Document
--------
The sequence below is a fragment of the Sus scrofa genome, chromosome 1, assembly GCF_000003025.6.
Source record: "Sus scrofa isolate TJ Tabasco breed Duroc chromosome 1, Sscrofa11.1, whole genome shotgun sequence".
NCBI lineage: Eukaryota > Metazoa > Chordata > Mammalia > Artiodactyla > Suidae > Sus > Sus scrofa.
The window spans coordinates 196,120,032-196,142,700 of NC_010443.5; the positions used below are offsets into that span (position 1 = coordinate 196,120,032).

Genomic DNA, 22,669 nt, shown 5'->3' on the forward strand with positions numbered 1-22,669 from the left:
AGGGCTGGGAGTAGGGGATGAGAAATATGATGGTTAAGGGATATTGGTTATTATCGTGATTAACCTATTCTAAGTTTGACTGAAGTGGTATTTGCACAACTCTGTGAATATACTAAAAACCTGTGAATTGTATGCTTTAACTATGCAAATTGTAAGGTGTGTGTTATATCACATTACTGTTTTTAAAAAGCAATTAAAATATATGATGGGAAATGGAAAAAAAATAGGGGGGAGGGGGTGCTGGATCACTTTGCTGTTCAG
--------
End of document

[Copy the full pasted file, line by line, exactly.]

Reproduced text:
The sequence below is a fragment of the Sus scrofa genome, chromosome 1, assembly GCF_000003025.6.
Source record: "Sus scrofa isolate TJ Tabasco breed Duroc chromosome 1, Sscrofa11.1, whole genome shotgun sequence".
NCBI lineage: Eukaryota > Metazoa > Chordata > Mammalia > Artiodactyla > Suidae > Sus > Sus scrofa.
The window spans coordinates 196,120,032-196,142,700 of NC_010443.5; the positions used below are offsets into that span (position 1 = coordinate 196,120,032).

Genomic DNA, 22,669 nt, shown 5'->3' on the forward strand with positions numbered 1-22,669 from the left:
AGGGCTGGGAGTAGGGGATGAGAAATATGATGGTTAAGGGATATTGGTTATTATCGTGATTAACCTATTCTAAGTTTGACTGAAGTGGTATTTGCACAACTCTGTGAATATACTAAAAACCTGTGAATTGTATGCTTTAACTATGCAAATTGTAAGGTGTGTGTTATATCACATTACTGTTTTTAAAAAGCAATTAAAATATATGATGGGAAATGGAAAAAAAATAGGGGGGAGGGGGTGCTGGATCACTTTGCTGTTCAG